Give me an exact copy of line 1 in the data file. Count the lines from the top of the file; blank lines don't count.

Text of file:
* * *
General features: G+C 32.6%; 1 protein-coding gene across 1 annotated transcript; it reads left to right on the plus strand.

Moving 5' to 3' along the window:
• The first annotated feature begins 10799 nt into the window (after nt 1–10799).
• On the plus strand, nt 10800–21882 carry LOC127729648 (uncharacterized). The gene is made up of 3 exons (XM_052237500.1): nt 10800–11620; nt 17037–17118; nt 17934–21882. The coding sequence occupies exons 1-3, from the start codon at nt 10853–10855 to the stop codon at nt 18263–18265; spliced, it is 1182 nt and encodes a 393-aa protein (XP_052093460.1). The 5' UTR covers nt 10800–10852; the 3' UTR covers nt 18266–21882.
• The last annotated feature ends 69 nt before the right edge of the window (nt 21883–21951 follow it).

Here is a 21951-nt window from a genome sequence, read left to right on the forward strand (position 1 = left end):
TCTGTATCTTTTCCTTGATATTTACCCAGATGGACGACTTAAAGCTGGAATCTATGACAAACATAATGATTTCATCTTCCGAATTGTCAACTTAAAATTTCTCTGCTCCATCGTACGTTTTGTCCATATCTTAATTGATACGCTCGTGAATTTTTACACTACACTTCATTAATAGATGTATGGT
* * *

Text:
General features: G+C 32.6%; 1 protein-coding gene across 1 annotated transcript; it reads left to right on the plus strand.